Life Insurance Company of North America, Plaintiff-appellee, v. Sandra Von Valtier, Defendant-appellant, 116 F.3d 279 (7th Cir. 1997)Annotate this Case
William E. Hoverson (argued), Modesto, Reynolds & McDermott, Chicago, IL, for plaintiff-appellee.
Anthony E. Blumberg (argued), Marshall Patner, Marshall Patner & Associates, Chicago, IL, for defendant-appellant.
Before CUMMINGS, COFFEY and DIANE P. WOOD, Circuit Judges.
DIANE P. WOOD, Circuit Judge.
The unhappy facts of this case require us to decide whether the accidental death insurance policy from the Life Insurance Company of North America, the plaintiff in this declaratory judgment action, covers the self-inflicted death of Seymour O. Schlanger, who was a professor at Northwestern University. The district court granted summary judgment for Life Insurance, concluding that Sandra Von Valtier, Schlanger's former wife, had not brought forward competent evidence to show that the death was "accidental" within the meaning of the policy. Upon our independent review of the policy's language, we agree and therefore affirm the judgment of the district court.
For some time prior to his death, Schlanger was suffering both from alcoholism and severe depression. He was under the care of psychiatrist Dr. Bernard I. Lifson. Lifson prescribed Halcion for Schlanger's depression, notwithstanding the fact (according to the affidavit of Dr. Gerson Kaplan, a board-certified psychiatrist) that Halcion is contra-indicated for alcoholics. Alcohol, Dr. Kaplan stated, is a known depressant, and Halcion is a benzodiazepeme that is known to have adverse side effects that might, when taken with alcohol, exacerbate the depressive effect of alcohol, cause a confused state of mind, or cause organic brain damage.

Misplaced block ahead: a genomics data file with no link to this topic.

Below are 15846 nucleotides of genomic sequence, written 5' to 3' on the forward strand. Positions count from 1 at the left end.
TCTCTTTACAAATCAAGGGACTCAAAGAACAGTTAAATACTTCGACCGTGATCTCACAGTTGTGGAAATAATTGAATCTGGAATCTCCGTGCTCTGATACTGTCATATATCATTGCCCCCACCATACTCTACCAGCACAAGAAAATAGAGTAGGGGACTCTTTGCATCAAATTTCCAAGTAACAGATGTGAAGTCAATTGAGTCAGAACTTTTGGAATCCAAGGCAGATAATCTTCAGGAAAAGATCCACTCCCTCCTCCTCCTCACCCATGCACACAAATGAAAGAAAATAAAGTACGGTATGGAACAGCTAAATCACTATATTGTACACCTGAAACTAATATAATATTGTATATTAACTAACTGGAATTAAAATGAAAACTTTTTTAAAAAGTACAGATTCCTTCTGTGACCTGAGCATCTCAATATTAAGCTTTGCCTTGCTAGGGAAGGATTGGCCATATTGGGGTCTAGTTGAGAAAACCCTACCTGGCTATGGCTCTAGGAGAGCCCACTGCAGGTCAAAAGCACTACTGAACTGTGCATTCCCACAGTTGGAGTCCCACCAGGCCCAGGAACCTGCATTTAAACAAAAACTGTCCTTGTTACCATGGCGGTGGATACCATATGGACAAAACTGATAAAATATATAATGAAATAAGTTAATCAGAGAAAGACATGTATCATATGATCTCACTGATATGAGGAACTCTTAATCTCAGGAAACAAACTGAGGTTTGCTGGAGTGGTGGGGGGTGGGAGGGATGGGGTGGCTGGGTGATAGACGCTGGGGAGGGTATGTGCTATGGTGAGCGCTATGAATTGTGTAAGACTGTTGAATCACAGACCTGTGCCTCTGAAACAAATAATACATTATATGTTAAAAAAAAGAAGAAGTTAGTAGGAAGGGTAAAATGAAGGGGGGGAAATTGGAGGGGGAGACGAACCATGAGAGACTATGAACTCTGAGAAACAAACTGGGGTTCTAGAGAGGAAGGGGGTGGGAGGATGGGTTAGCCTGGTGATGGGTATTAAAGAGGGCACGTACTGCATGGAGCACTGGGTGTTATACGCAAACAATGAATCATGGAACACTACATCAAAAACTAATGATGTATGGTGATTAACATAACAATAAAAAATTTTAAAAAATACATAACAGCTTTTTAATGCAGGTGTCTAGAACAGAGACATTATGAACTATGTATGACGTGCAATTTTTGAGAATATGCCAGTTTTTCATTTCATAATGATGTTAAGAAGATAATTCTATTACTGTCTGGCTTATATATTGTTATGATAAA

Professor Schlanger visited Dr. Lifson on June 19, 1990. Dr. Lifson prescribed Halcion for his depression, and Schlanger filled that prescription. About two weeks later, on June 30, 1990, Schlanger shot and killed himself. The Cook County Medical Examiner did not find evidence of Halcion in Schlanger's bloodstream, but pills were missing from the bottle of Halcion that Schlanger had obtained.
The insurance policy from Life Insurance that covered Northwestern's faculty members provided $250,000 in accidental death coverage on the following terms:
We agree to pay benefits for loss from bodily injuries:
a) caused by an accident which happens while an insured is covered by this policy; and
b) which, directly and from no other causes, results in a covered loss. (See the Description of Coverage.)
We will not pay benefits if the loss was caused by:
a) sickness, disease, or bodily infirmity; or
b) any of the Exclusions listed on page 2.
The exclusions to which the policy referred were (among others) losses resulting from "intentionally self-inflicted injuries, or any attempt thereat, while sane or insane," and "sickness, disease or bodily infirmity. (Bacterial infection resulting from an accidental cut or wound or accidental ingestion of a poisonous food substance are not excluded.)"